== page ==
Have you ever wondered how different the world would be if the passengers on Rosa Parks’ bus had iPhones? Probably not. I’ll admit it’s a niche hypothetical. Nonetheless, indulge me. Rosa boards the bus and pays the fare. The bus driver notices white passengers standing. He moves the “coloured section” sign from in front of Rosa’s seat and places it in behind her, before ordering her to move to the back of the bus. Rosa tells him where to stick it. We know the rest. After all, it’s the most powerful demonstration of civil disobedience of the 20th century.
Now imagine the ‘iTernative’ universe. A teenager sitting next to Rosa posts a video on Instagram. 100,000 views later, bus emoji’s pop up on Twitter handles in solidarity. Democrats are kneeling along bus aisles. It’s impractical of course. Everyone still needs to manoeuvre through the bus, but when has pragmatism ever stopped a symbolic progressive gesture? #ISitWithRosa is trending. Custom bus-shaped lapel pins adorn politicians’ jackets. Facebook profile picture frames are emblazoned with ‘I sit with Rosa’.
What do I think Rosa would have said about all this? “Talk’s cheap”. Here’s why.
We live in the age of brandivism, or ‘personal branding activism’ for the portmanteau-averse. Social causes have become a convenient way for everyone from Insta-influencers to multinational corporations to show the world just how virtuous they are. And it is as easy as a like, a share or a tweet. Black tiles flooded Instagram after the death of George Floyd on #BlackOutTuesday. Rainbow-filter profile pictures were everywhere on Facebook during the gay marriage debate. I bet you remember the mildly amusing videos from the Ice Bucket Challenge, but you may struggle to remember why you watched CEO’s in ill-fitting active wear pour ice over their heads on company social media accounts (it was for motor neurone disease research, by the way). Never mind. The posts still garnered precious likes, comments and retweets.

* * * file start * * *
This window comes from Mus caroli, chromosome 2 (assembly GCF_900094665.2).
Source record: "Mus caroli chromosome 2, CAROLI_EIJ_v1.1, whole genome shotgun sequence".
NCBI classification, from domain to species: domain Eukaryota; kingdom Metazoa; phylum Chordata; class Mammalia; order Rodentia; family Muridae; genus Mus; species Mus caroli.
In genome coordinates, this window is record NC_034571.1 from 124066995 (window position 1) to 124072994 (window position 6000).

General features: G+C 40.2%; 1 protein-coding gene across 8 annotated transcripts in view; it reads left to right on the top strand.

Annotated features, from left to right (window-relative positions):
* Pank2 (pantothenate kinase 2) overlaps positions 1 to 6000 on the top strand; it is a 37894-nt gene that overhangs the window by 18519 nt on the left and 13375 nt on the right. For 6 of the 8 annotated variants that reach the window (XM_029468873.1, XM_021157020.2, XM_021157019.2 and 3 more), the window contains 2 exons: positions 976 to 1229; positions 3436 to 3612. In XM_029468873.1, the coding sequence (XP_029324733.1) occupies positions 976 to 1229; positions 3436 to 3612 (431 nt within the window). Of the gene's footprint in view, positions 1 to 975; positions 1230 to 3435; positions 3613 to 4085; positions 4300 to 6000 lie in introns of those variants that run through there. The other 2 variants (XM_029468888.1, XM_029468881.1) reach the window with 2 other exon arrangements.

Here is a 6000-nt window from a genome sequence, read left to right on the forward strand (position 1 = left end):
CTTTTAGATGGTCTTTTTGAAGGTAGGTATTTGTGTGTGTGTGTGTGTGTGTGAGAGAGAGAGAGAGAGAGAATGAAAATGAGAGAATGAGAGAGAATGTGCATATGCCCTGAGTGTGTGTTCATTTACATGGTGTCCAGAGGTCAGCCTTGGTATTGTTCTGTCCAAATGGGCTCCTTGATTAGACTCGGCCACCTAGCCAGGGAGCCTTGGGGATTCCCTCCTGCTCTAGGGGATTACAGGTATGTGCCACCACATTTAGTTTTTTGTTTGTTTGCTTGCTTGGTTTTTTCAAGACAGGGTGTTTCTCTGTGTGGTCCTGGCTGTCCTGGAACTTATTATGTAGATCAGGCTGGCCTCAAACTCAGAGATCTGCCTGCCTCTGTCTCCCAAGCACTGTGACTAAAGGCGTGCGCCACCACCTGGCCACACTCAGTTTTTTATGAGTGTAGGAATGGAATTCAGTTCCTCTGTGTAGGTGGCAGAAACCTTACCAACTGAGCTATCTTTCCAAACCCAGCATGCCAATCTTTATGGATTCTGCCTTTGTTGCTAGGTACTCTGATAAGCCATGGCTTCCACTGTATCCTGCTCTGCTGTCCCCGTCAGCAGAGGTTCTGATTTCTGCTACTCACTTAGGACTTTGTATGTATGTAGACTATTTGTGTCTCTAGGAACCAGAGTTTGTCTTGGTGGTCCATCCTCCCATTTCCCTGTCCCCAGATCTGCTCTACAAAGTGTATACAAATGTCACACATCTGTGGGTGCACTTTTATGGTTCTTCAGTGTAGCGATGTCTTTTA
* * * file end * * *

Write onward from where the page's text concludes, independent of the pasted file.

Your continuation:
It hasn’t always been this way. Social activism is the use of direct and noticeable action to achieve a social or political outcome. Historically it has been associated with three uncomfortable truths. First, it should be risky. Genuine activism means going against a prevailing view to fight for a greater good. Think Salman Rushdie refusing to take the The Satanic Verses off bookshelves despite a fatwa being issued against him because of his belief in freedom of expression. Second, you should understand what you’re advocating for. Before social media, you had to have at least a cursory understanding of the cause de jour. In the last month, just as many women have posted black and white photos of themselves on Instagram because their friends have done it as those who have ‘accepted the challenge’ to promote female empowerment.
Third, the cause should matter. Pankhurst, Mandela, Ghandi, Luther King and so many others fought because if they didn’t, people were at risk of being subjugated, imprisoned or killed. Today, the Q+A brigade will take up arms for gender-neutral Barbie dolls. The tragedy of brandivism is that the courage to speak up (even to one’s own detriment), the humility to understand a problem deeply and the guts to fight for what really matters have been replaced by risk-aversion, ignorance and symbolism. Let’s look at each in turn.